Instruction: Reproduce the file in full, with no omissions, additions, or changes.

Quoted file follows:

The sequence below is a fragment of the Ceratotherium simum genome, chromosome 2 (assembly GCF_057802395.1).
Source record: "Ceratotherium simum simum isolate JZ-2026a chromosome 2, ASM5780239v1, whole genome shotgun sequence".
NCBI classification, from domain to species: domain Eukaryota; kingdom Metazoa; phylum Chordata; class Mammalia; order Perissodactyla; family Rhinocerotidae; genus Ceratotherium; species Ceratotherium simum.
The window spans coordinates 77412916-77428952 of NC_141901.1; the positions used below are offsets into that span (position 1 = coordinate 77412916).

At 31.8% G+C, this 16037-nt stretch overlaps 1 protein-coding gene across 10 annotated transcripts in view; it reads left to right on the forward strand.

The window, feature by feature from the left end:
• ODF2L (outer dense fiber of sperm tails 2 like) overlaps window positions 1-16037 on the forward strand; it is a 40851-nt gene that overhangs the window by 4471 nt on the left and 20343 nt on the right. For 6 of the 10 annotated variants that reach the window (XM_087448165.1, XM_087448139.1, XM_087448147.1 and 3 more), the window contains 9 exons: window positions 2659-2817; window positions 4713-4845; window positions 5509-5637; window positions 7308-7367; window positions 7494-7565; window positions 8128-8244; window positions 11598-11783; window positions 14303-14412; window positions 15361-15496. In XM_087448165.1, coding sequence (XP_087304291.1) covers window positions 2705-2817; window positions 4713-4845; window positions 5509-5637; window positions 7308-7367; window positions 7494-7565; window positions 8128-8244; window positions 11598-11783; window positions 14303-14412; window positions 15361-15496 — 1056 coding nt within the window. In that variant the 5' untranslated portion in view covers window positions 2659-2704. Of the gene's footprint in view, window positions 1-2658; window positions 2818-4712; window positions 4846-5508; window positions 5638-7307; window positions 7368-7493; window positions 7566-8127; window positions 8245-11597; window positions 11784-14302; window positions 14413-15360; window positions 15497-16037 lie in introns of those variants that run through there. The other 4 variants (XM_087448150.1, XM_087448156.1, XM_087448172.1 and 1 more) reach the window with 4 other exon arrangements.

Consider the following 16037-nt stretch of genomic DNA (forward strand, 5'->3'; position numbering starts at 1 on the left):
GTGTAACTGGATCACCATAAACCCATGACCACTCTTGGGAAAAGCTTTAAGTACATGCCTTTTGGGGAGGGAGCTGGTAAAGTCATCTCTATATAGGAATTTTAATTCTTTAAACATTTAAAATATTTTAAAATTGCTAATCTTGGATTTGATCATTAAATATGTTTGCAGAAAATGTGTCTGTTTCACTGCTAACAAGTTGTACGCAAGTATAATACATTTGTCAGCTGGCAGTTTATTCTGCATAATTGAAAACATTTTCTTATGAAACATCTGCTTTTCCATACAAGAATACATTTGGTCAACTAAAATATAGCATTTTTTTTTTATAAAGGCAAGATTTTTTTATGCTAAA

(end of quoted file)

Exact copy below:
The sequence below is a fragment of the Ceratotherium simum genome, chromosome 2 (assembly GCF_057802395.1).
Source record: "Ceratotherium simum simum isolate JZ-2026a chromosome 2, ASM5780239v1, whole genome shotgun sequence".
NCBI classification, from domain to species: domain Eukaryota; kingdom Metazoa; phylum Chordata; class Mammalia; order Perissodactyla; family Rhinocerotidae; genus Ceratotherium; species Ceratotherium simum.
The window spans coordinates 77412916-77428952 of NC_141901.1; the positions used below are offsets into that span (position 1 = coordinate 77412916).

At 31.8% G+C, this 16037-nt stretch overlaps 1 protein-coding gene across 10 annotated transcripts in view; it reads left to right on the forward strand.

The window, feature by feature from the left end:
• ODF2L (outer dense fiber of sperm tails 2 like) overlaps window positions 1-16037 on the forward strand; it is a 40851-nt gene that overhangs the window by 4471 nt on the left and 20343 nt on the right. For 6 of the 10 annotated variants that reach the window (XM_087448165.1, XM_087448139.1, XM_087448147.1 and 3 more), the window contains 9 exons: window positions 2659-2817; window positions 4713-4845; window positions 5509-5637; window positions 7308-7367; window positions 7494-7565; window positions 8128-8244; window positions 11598-11783; window positions 14303-14412; window positions 15361-15496. In XM_087448165.1, coding sequence (XP_087304291.1) covers window positions 2705-2817; window positions 4713-4845; window positions 5509-5637; window positions 7308-7367; window positions 7494-7565; window positions 8128-8244; window positions 11598-11783; window positions 14303-14412; window positions 15361-15496 — 1056 coding nt within the window. In that variant the 5' untranslated portion in view covers window positions 2659-2704. Of the gene's footprint in view, window positions 1-2658; window positions 2818-4712; window positions 4846-5508; window positions 5638-7307; window positions 7368-7493; window positions 7566-8127; window positions 8245-11597; window positions 11784-14302; window positions 14413-15360; window positions 15497-16037 lie in introns of those variants that run through there. The other 4 variants (XM_087448150.1, XM_087448156.1, XM_087448172.1 and 1 more) reach the window with 4 other exon arrangements.

Consider the following 16037-nt stretch of genomic DNA (forward strand, 5'->3'; position numbering starts at 1 on the left):
GTGTAACTGGATCACCATAAACCCATGACCACTCTTGGGAAAAGCTTTAAGTACATGCCTTTTGGGGAGGGAGCTGGTAAAGTCATCTCTATATAGGAATTTTAATTCTTTAAACATTTAAAATATTTTAAAATTGCTAATCTTGGATTTGATCATTAAATATGTTTGCAGAAAATGTGTCTGTTTCACTGCTAACAAGTTGTACGCAAGTATAATACATTTGTCAGCTGGCAGTTTATTCTGCATAATTGAAAACATTTTCTTATGAAACATCTGCTTTTCCATACAAGAATACATTTGGTCAACTAAAATATAGCATTTTTTTTTTATAAAGGCAAGATTTTTTTATGCTAAA